WASHINGTON – The Supreme Court let stand a Texas death sentencing law yesterday, but four dissenting justices said it “unquestionably tips the scales” against defendants.
The four justices, the court’s most liberal, questioned Texas’ practice of preventing jurors from being told how long convicted murders would remain behind bars if given life sentences instead of death.
The unusually strong comments came as the high court rejected the appeal of Arthur Brown Jr., a Texas Death Row inmate convicted of the drug-related killings of four people in Houston in 1992.
Brown’s attorneys were prevented from telling jurors that he would serve at least 35 years in prison if given a life sentence instead of death.
“The situation in Texas is especially troubling,” wrote Justice John Paul Stevens, whom Justices David H. Souter, Ruth Bader Ginsburg and Stephen G. Breyer joined in dissent.
“The Texas rule unquestionably tips the scales in favor of a death sentence that a fully informed jury might not impose. ” Of the 59 executions in the United States this year, 31 have been in Texas. Since the Supreme Court ended a four-year legal moratorium on capital punishment in 1976, 417 people have been executed – 138 of them in Texas.
There are now 434 men and seven women on Death Row in Texas.
During his trial, Brown’s attorneys, Tom Moran of Houston and Patricia Nasworthy of Menard, had asked the judge to let them inform the jury that a life sentence would keep Brown behind bars for at least 35 years. They also wanted to show evidence that convicted murderers, after such an extensive prison term, are unlikely to kill again.
Both requests were denied.
Stevens said the ruling conflicts with a 1994 high court ruling in a South Carolina case that said defendants in murder cases could inform juries at sentencing that there is little or no chance that they will be paroled if given a life sentence.
He noted that, in Texas, juries can be told of the likely length of a defendant’s prison term before sentencing in noncapital felony cases.
“In Texas, the jury determines the sentence to be imposed after conviction in a significant number of noncapital felony cases,” Stevens wrote. “In those . . . cases, the jury is given an instruction explaining when the defendant will become eligible for parole.
“Thus, the Texas Legislature has recognized that, without such an instruction, Texas jurors may not fully understand the range of sentencing options available to them.
“Perversely, however, in capital cases, Texas law prohibits the judge from letting the jury know when the defendant will become eligible for parole if he is not sentenced to death. ” Under Supreme Court rules, four votes are needed to accept a case.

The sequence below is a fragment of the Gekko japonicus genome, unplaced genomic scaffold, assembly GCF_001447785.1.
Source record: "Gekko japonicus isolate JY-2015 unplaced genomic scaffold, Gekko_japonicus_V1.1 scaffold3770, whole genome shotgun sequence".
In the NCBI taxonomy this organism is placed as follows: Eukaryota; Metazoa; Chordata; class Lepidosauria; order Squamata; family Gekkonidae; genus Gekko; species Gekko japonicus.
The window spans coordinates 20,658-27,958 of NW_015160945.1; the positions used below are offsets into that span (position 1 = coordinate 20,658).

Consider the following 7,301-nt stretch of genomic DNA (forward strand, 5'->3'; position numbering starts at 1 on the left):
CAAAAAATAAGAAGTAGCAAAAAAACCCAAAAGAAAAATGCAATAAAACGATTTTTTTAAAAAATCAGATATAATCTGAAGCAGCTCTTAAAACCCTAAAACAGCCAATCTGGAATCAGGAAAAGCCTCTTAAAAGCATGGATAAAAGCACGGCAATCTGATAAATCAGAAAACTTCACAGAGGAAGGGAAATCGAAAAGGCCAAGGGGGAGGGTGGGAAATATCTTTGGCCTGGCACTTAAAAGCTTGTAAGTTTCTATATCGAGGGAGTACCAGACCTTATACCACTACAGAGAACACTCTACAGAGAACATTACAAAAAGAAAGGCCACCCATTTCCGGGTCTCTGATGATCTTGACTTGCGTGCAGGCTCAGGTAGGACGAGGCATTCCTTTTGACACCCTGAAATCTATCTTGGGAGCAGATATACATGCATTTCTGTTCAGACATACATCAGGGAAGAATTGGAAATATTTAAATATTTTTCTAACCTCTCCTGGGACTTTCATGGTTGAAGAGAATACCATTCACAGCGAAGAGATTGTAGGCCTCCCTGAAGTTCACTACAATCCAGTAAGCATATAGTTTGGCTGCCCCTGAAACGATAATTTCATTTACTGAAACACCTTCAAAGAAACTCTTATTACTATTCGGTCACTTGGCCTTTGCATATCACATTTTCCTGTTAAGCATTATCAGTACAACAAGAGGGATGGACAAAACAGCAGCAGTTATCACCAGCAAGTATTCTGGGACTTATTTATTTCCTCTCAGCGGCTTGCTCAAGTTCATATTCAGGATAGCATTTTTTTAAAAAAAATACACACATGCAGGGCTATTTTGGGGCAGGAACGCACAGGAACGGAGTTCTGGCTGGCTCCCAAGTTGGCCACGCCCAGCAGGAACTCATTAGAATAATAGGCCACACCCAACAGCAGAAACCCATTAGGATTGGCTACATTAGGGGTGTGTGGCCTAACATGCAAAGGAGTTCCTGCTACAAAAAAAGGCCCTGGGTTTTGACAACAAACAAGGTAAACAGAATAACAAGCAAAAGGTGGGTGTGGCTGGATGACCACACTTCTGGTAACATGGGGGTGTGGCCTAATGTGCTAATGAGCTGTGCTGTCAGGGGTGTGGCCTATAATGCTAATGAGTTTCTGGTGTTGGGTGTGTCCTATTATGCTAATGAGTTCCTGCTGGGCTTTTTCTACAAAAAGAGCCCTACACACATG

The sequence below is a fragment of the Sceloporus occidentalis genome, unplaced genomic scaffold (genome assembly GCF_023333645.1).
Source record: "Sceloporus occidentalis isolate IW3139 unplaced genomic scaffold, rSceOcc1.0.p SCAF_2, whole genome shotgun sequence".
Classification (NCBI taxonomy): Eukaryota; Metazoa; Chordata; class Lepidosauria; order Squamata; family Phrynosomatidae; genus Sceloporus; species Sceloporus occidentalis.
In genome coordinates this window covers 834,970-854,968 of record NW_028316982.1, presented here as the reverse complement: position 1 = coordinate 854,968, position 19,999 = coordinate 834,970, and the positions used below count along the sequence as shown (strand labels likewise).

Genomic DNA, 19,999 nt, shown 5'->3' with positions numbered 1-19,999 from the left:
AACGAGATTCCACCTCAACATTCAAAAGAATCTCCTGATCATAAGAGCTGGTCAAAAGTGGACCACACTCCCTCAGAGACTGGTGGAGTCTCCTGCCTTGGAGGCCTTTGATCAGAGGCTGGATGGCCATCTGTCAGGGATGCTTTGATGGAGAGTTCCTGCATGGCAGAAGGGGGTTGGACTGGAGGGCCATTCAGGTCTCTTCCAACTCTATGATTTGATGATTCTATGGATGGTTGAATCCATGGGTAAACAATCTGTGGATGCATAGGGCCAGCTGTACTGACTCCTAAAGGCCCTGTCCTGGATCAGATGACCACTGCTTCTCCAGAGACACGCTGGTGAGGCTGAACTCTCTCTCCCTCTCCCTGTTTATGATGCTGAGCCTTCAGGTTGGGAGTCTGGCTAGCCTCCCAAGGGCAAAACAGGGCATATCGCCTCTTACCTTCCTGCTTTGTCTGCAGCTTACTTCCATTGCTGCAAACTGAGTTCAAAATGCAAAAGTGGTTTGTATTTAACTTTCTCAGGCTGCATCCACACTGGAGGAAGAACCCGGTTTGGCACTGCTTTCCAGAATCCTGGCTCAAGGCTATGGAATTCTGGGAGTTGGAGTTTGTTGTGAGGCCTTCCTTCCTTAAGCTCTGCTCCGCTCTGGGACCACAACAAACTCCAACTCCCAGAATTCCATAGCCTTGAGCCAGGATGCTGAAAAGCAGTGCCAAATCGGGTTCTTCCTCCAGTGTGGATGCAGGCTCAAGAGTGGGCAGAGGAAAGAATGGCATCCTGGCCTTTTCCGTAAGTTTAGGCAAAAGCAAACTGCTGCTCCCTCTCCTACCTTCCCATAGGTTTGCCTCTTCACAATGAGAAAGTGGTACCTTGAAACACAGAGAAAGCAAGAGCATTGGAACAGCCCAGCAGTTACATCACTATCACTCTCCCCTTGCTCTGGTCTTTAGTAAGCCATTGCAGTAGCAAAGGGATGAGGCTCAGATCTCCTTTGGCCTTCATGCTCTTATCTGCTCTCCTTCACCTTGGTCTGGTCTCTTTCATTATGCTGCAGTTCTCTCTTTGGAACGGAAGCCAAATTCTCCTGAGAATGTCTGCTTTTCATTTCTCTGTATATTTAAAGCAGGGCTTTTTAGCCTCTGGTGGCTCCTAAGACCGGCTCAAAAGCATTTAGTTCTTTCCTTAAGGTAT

But in issuing their opinion, the four justices did not explain why they did not force a review. They urged further study by lower courts instead.
“My primary purpose in writing . . . is not to comment on the merits of Brown’s constitutional claims,” Stevens wrote for the four, “but to reiterate the important point that the court’s action . . .
does not constitute either a decision on the merits . . . or an appraisal of their importance. ” Nevertheless, Stevens wrote a lengthy footnote showing that polls from various states show that jurors informed about parole eligibility are less likely to vote for the death penalty.
Ward Tisdale, a spokesman for Texas Attorney General Dan Morales, said he believes that the full court backed up the Texas law by rejecting Brown’s appeal.
“Obviously, the state prevailed in this case,” he said. “It’s a victory for the state. We have a sound system in the state of Texas.
If there are any errors in a Death Row case that is what higher courts are there for. ” Brown was sentenced to death in November 1993. The Texas Court of Criminal Appeals upheld his death sentence.
Houston police found the bodies of three men and one woman in a blood-soaked house June 21, 1992. All four had been tied up with torn linens and shot in the head.
Two others were also tied up and shot, but they survived and testified against Brown and two other defendants who were tried and convicted separately.
Prosecutors said Brown and the other men shot the six people because they wanted to eliminate them as business partners in a drug ring that shuttled cocaine from Houston to Tuscaloosa, Ala.
Nasworthy said the jury, because of Brown’s age and other factors, might not have given him a death sentence had it known that he would be in prison for more than three decades.
“I just think that had those people known that he would be locked up until he was almost 60, at least, it would have made a big difference,” she said.
“Basically, this was drug dealers shooting drug dealers. ” In his opinion, Stevens noted that surveys in several states have shown that informing jurors of sentences would have an impact.
A study in Nebraska, for example, showed that while 80 percent of people support capital punishment, only 51 percent prefer the death penalty when a defendant would be in prison for 25 years or more.
October 21, 1997
Edition: FINAL AM Section: NEWS Page: 1
Author: MICHAEL D. TOWLE; Star-Telegram Writer – Washington Bureau
Copyright 1997 Star-Telegram, Inc.